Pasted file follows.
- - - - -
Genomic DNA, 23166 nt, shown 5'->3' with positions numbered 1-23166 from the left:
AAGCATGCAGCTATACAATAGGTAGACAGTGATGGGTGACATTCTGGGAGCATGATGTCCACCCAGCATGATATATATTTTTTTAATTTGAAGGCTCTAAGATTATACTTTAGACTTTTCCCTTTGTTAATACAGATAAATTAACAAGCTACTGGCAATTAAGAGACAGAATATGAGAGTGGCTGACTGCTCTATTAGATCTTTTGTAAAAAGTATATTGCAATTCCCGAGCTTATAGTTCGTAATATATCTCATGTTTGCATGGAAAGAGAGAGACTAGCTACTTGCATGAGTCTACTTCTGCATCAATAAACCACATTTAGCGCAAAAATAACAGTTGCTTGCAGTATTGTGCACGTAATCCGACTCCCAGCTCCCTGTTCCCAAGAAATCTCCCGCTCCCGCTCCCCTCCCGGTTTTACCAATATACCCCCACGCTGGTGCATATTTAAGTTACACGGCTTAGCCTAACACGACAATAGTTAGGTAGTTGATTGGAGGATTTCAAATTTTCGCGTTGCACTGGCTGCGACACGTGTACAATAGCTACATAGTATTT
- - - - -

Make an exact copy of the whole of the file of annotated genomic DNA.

Genomic DNA, 23166 nt, shown 5'->3' with positions numbered 1-23166 from the left:
AAGCATGCAGCTATACAATAGGTAGACAGTGATGGGTGACATTCTGGGAGCATGATGTCCACCCAGCATGATATATATTTTTTTAATTTGAAGGCTCTAAGATTATACTTTAGACTTTTCCCTTTGTTAATACAGATAAATTAACAAGCTACTGGCAATTAAGAGACAGAATATGAGAGTGGCTGACTGCTCTATTAGATCTTTTGTAAAAAGTATATTGCAATTCCCGAGCTTATAGTTCGTAATATATCTCATGTTTGCATGGAAAGAGAGAGACTAGCTACTTGCATGAGTCTACTTCTGCATCAATAAACCACATTTAGCGCAAAAATAACAGTTGCTTGCAGTATTGTGCACGTAATCCGACTCCCAGCTCCCTGTTCCCAAGAAATCTCCCGCTCCCGCTCCCCTCCCGGTTTTACCAATATACCCCCACGCTGGTGCATATTTAAGTTACACGGCTTAGCCTAACACGACAATAGTTAGGTAGTTGATTGGAGGATTTCAAATTTTCGCGTTGCACTGGCTGCGACACGTGTACAATAGCTACATAGTATTT